Contributing Monkie G Living Staff Monkies
Published on October 4, 2007
Heads and thumbs up for the greenest sailors on the blue highway, Solar Sailor Holdings. An Australian company focused on hybrid marine power and solar wing technology, Solar Sailor came about when founder Robert Dane was watching the 1996 Canberra boat race. That year, the winning boat used a solar panel inclined toward the sun. The only problem with the concept was that as the wind grew stronger, the panel became a hazard and had to be pulled down. This intrigued Dane enough to start wondering how to combine sun and wind to power a modern, seaworthy boat. Dane, a doctor, ex-NSW green ambassador, avid sailor and rower says, “I started reading about evolution and learned that insects had initially used wings as solar collectors and only later used them to fly. This made me think that boats, too, could evolve wings to collect solar power – not to allow them to fly, but to allow them to sail.”
Dane realized he could use a wing sail that doubled as a solar collector, and could adapt to sudden changes in weather by folding it onto the ship’s roof. Unlike the inspirational 1996 race boat, Dane’s sail could collect solar energy without destabilizing the boat. He registered the idea at the patent office and took his first solar sailing boat back to the Canberra race in 1997. In 1999, he founded Solar Sailor Holdings Ltd., with Bob Hawke (ex Prime Minister of Australia) coming on board as Chairman.
Now one of 25 innovators from around the world to be honored by The Tech Museum Awards: Technology Benefiting Humanity, Solar Sailor’s aim is beyond winning boat races. It goal is cut a ship’s fuel costs by up to 90 percent while significantly lowering its environmental impact. The technology – which is currently bing used on one of their 100 seater eco-tourism ferries in Sydney Harbor, and is slated for a trimaran ferry in New York – can be applied to everything from cruise ships to water transport tankers to small unmanned military vessels.The ships are controlled by a computer system that picks up on the wind force and solar power and assesses when the wing sail should be unfolded and retracted. At the same time, it monitors the charging of the batteries and assesses the most efficient combination of energy use.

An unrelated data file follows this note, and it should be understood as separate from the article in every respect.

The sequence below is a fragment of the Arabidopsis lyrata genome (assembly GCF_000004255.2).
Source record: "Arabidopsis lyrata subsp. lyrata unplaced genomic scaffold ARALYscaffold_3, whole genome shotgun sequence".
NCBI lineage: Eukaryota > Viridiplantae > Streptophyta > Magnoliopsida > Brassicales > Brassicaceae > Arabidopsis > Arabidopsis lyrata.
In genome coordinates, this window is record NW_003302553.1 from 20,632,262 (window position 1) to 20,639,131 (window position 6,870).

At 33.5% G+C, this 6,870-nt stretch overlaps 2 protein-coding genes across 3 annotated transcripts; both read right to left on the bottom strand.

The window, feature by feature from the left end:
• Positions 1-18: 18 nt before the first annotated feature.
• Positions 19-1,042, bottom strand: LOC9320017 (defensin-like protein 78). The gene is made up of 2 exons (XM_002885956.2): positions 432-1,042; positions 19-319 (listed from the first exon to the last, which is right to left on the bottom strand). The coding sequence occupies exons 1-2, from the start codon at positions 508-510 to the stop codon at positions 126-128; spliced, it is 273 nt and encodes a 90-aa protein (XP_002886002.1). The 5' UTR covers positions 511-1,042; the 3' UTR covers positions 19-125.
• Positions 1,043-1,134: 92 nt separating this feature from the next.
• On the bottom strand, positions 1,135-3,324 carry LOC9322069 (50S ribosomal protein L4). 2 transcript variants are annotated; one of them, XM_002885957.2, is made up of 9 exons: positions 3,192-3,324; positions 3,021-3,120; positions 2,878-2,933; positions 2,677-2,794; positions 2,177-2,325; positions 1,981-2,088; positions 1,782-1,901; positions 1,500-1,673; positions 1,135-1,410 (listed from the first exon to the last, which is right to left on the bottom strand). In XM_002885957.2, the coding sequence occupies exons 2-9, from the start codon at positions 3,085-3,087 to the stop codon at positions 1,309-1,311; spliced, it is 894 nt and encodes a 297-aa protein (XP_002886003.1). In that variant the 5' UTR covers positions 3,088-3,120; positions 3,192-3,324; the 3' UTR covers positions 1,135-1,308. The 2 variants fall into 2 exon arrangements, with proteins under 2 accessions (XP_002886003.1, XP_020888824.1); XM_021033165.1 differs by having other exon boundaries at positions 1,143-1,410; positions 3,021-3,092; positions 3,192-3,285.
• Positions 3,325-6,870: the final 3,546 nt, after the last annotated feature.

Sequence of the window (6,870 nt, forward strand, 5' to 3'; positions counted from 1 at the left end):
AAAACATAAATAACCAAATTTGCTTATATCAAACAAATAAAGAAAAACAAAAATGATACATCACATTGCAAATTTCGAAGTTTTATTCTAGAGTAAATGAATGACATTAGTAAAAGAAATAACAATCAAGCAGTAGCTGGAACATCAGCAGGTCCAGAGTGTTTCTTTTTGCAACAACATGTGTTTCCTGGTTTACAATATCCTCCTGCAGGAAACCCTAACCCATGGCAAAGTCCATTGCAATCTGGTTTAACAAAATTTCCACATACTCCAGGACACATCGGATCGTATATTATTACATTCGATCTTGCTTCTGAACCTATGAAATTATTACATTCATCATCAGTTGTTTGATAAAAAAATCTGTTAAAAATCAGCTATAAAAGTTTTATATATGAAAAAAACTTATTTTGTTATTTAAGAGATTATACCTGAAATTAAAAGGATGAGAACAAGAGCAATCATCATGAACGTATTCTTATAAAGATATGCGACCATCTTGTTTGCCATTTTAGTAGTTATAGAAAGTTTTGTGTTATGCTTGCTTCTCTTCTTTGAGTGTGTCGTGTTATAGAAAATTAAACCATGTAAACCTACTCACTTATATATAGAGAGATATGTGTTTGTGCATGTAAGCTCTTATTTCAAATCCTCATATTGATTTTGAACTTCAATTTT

While these vessels may cost more initially, they’re well worth it. The 600 passenger New York trimaran (slated to start running to the Statue of Liberty in 2008) costs approximately $2-3 million dollars more than a conventional ferry, but could cut down on fuel by a third each year. Add to the benefits no noise, no vibration and little wake to disturb marine life (plus the potential that moored energy from the boat could supply energy to the docks), and it’s a wonder these vessels aren’t more common.
Dane knows Solar Sailor’s technology is ideal for in-harbor runs, and admits that the energy storage technology is in need of improvement. His belief is that when the battery technology has the energy density, their vessels will be everywhere. So far, the trimaran ferry is the proven vessel and therefore the most sought after; it currently has interest from San Francisco, Hong Kong, Germany and Shanghai. Solar Sailor has also designed an aquatanker, a prototype for a leisure boat called ‘”The Marjorie K”, and catamarans that seat between 100 and 250 passengers. The Solar Sailor concept has also attracted the interest of a U.S. company, Unmanned Ocean Vehicles, with whom they are teaming up to develop marine drones that run exclusively on renewable energy.
Sounds like Solar Sailor will continue to gain and hold the interest of those who care to keep our oceans free of petroleum. They are the real deal.